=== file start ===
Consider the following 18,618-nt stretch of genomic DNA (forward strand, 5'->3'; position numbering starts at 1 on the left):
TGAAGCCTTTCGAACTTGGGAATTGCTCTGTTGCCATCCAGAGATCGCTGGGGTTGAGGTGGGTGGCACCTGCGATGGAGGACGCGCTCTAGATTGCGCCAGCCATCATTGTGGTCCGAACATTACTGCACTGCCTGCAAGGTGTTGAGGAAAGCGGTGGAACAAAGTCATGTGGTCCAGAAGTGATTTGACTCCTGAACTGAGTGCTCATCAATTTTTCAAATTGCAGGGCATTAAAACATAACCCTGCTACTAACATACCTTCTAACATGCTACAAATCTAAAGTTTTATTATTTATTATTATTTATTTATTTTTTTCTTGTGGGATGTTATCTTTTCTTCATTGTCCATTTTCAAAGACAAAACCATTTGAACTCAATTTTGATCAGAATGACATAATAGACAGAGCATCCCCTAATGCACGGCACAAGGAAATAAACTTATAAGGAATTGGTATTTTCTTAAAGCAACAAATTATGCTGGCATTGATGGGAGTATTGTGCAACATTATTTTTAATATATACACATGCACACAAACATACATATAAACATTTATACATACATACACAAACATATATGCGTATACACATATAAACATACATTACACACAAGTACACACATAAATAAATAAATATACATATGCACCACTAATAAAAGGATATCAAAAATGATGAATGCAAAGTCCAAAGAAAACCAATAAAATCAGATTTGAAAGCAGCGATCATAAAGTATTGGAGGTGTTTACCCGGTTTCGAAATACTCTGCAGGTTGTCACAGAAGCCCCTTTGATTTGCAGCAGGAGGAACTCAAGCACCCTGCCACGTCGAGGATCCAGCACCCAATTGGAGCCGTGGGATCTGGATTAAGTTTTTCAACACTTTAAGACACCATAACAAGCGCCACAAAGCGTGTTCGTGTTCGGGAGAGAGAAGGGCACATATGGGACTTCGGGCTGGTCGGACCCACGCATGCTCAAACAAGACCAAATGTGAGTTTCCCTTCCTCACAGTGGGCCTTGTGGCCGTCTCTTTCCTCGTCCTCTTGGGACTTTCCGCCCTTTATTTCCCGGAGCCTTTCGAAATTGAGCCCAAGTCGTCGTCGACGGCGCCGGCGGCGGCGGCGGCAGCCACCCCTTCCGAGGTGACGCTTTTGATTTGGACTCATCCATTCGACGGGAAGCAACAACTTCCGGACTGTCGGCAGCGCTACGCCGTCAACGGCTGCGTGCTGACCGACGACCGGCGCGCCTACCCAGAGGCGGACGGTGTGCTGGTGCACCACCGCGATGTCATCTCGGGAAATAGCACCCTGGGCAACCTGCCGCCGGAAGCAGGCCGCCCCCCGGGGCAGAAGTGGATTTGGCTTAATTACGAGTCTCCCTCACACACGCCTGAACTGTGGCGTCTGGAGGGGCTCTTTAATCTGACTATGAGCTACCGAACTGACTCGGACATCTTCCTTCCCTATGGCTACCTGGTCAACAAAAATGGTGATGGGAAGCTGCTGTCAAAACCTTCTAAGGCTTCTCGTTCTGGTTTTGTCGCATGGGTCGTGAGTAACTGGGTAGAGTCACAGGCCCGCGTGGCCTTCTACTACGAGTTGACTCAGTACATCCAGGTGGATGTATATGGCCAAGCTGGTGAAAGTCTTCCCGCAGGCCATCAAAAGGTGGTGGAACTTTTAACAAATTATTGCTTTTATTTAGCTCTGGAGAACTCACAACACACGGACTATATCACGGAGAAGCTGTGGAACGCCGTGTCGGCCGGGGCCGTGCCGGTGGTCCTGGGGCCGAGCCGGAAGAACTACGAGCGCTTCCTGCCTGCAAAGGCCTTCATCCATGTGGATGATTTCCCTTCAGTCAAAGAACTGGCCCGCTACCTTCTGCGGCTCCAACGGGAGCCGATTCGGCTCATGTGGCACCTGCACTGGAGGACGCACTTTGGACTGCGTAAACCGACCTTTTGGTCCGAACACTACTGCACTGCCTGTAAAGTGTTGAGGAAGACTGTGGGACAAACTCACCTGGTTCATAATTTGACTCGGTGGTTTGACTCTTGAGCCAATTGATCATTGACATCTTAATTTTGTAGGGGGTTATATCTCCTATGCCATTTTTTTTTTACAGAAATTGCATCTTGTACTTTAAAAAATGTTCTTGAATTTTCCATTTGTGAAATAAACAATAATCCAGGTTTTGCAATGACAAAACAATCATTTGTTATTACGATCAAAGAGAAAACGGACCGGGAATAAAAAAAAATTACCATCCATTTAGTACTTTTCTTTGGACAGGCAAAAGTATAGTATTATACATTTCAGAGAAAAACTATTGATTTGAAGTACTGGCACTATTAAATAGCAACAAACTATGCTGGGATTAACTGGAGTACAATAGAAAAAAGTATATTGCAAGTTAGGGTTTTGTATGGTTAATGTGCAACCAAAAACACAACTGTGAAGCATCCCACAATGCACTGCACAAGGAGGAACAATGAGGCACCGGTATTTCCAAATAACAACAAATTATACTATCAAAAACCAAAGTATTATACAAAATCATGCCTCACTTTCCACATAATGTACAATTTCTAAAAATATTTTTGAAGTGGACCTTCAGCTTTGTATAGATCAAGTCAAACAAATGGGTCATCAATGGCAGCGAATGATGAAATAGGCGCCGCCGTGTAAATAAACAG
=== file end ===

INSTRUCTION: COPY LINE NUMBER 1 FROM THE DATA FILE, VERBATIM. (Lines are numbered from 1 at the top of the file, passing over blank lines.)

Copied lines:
Consider the following 18,618-nt stretch of genomic DNA (forward strand, 5'->3'; position numbering starts at 1 on the left):